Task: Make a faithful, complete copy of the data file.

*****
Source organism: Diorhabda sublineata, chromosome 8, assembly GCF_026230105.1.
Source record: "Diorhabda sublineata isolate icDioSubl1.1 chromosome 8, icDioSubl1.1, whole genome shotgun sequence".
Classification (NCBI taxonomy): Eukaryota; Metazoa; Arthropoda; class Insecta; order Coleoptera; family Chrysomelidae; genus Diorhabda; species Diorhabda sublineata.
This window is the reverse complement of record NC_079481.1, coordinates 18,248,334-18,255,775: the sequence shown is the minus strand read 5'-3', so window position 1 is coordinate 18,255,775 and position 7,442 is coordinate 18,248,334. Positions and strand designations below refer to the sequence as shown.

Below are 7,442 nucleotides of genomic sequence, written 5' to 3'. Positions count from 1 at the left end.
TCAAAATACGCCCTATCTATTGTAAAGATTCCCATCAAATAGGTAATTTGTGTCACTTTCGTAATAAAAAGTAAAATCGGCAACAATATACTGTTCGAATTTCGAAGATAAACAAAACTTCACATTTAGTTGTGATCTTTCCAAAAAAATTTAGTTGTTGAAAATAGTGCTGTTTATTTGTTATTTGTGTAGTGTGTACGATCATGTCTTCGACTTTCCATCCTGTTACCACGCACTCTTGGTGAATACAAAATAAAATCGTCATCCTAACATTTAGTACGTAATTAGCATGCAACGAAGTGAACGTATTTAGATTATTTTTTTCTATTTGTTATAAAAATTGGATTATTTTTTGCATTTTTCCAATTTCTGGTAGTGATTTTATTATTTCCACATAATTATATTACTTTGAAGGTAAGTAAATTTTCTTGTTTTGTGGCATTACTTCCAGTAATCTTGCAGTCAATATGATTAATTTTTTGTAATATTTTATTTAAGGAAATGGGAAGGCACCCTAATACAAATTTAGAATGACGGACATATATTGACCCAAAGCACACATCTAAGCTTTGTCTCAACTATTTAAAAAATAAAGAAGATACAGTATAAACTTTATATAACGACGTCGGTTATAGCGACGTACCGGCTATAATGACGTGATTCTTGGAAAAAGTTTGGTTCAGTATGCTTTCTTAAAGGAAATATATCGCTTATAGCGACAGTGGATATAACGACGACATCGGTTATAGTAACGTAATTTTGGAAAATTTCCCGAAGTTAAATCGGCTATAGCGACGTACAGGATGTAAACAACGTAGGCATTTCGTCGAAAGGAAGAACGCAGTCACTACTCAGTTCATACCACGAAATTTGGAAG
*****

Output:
Source organism: Diorhabda sublineata, chromosome 8, assembly GCF_026230105.1.
Source record: "Diorhabda sublineata isolate icDioSubl1.1 chromosome 8, icDioSubl1.1, whole genome shotgun sequence".
Classification (NCBI taxonomy): Eukaryota; Metazoa; Arthropoda; class Insecta; order Coleoptera; family Chrysomelidae; genus Diorhabda; species Diorhabda sublineata.
This window is the reverse complement of record NC_079481.1, coordinates 18,248,334-18,255,775: the sequence shown is the minus strand read 5'-3', so window position 1 is coordinate 18,255,775 and position 7,442 is coordinate 18,248,334. Positions and strand designations below refer to the sequence as shown.

Below are 7,442 nucleotides of genomic sequence, written 5' to 3'. Positions count from 1 at the left end.
TCAAAATACGCCCTATCTATTGTAAAGATTCCCATCAAATAGGTAATTTGTGTCACTTTCGTAATAAAAAGTAAAATCGGCAACAATATACTGTTCGAATTTCGAAGATAAACAAAACTTCACATTTAGTTGTGATCTTTCCAAAAAAATTTAGTTGTTGAAAATAGTGCTGTTTATTTGTTATTTGTGTAGTGTGTACGATCATGTCTTCGACTTTCCATCCTGTTACCACGCACTCTTGGTGAATACAAAATAAAATCGTCATCCTAACATTTAGTACGTAATTAGCATGCAACGAAGTGAACGTATTTAGATTATTTTTTTCTATTTGTTATAAAAATTGGATTATTTTTTGCATTTTTCCAATTTCTGGTAGTGATTTTATTATTTCCACATAATTATATTACTTTGAAGGTAAGTAAATTTTCTTGTTTTGTGGCATTACTTCCAGTAATCTTGCAGTCAATATGATTAATTTTTTGTAATATTTTATTTAAGGAAATGGGAAGGCACCCTAATACAAATTTAGAATGACGGACATATATTGACCCAAAGCACACATCTAAGCTTTGTCTCAACTATTTAAAAAATAAAGAAGATACAGTATAAACTTTATATAACGACGTCGGTTATAGCGACGTACCGGCTATAATGACGTGATTCTTGGAAAAAGTTTGGTTCAGTATGCTTTCTTAAAGGAAATATATCGCTTATAGCGACAGTGGATATAACGACGACATCGGTTATAGTAACGTAATTTTGGAAAATTTCCCGAAGTTAAATCGGCTATAGCGACGTACAGGATGTAAACAACGTAGGCATTTCGTCGAAAGGAAGAACGCAGTCACTACTCAGTTCATACCACGAAATTTGGAAG